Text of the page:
Update: Letter to Pope Francis

Dear Catholic Women,

One month ago, a small group of women signed and posted a “Letter to Pope Francis,” asking Pope Francis for answers to key questions about the abuse scandal. We had no idea then that over 46,000 Catholic women—faithful Catholic women like you—would sign that letter, or that it would be covered by media across the globe. Or that it would spark a similar letter signed by over 10,000 Catholic men. The Holy Spirit is stirring the hearts of Catholics, calling us to prayer and action.

It has been humbling and edifying to read the many emails from women sharing their personal experiences and concerns, their love for the Church, and their initiatives to help the Church address this crisis. Thank you! I would be grateful for any gift to support our ongoing work on this issue. (To support this effort, please consider contributing to the Catholic Women’s Forum here!)

So what now? I have a few updates and suggestions.


The Letter – Your Signature Counted!

  • I brought the letter and signatures to the papal nuncio here in Washington, D.C. for direct delivery to the Vatican twice —after the first week, with 32,000 signatures, and again after the meeting between Pope Francis and leading U.S. bishops, with signatures from over 45,000 women.
  • The nuncio responded both times, confirming that the letter and signatures were sent to the Vatican.

Has the Pope read our letter and will he reply? I don’t know. But already I have seen the power of so many Catholic women speaking up and asking for the truth.

  • Numerous priests and bishops have shared with me how grateful they are for our letter—how it has encouraged their faith and strengthened their resolve to make things right and to press for greater transparency from Rome and in our dioceses.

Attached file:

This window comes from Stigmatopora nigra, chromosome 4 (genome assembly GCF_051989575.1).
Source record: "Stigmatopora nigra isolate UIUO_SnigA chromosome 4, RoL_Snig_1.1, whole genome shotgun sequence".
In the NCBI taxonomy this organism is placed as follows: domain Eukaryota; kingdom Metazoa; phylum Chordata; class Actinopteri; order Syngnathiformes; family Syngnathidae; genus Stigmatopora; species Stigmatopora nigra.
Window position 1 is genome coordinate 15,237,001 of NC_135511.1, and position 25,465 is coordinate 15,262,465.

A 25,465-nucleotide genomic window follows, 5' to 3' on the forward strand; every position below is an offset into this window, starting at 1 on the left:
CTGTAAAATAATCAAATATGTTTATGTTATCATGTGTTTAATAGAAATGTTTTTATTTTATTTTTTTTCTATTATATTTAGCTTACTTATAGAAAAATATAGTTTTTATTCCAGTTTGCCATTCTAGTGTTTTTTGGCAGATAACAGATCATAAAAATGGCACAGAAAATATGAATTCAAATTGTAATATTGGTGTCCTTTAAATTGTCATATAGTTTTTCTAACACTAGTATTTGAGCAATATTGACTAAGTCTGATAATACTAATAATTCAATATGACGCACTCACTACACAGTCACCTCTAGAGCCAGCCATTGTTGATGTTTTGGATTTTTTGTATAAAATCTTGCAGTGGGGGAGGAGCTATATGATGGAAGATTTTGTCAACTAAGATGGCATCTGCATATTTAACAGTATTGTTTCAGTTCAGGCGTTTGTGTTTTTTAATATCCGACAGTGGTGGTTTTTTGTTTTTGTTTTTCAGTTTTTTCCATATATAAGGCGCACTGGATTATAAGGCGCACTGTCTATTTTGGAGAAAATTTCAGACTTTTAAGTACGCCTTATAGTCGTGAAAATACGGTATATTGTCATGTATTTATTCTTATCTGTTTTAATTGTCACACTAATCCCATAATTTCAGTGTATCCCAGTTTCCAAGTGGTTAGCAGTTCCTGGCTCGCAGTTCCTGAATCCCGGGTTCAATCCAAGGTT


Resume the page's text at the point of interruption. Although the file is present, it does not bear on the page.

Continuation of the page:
• The letter also has unified diverse Catholic women, bringing us together in the firm conviction that healing begins with the truth.
  • We are not alone. A broad spectrum of Catholic leaders, including the USCCB leadership, editors at America, Commonweal, and Crux, and several individual bishops, also has urged Pope Francis to answer these key questions.


U.S. bishops want Vatican action, but will forge ahead

  • Cardinal DiNardo and several leading bishops asked Pope Francis for an “apostolic visitation” to investigate the McCarrick situation. (Only the Pope has the power to authorize the release of Vatican files and to compel bishops to cooperate in an investigation.)
  • On September 29th, Archbishop Vigano released a second statement on the McCarrick cover-up and again urging the Pope and other Curial officials to be transparent about past missteps and to release relevant documents. (Some news reports suggest that the Vatican will offer “clarifications” about the Vigano allegations, nothing has yet materialized.)
  • Pope Francis, so far, is unwilling to authorize an apostolic visitation.
  • The USCCB leadership under Cardinal DiNardo has proposed a four-part plan to address the crisis, including an independent reporting system for bishop misconduct and a U.S. investigation into McCarrick’s case. While imperfect, these proposals are a start. I support them and hope for further positive developments at the bishops’ November meeting.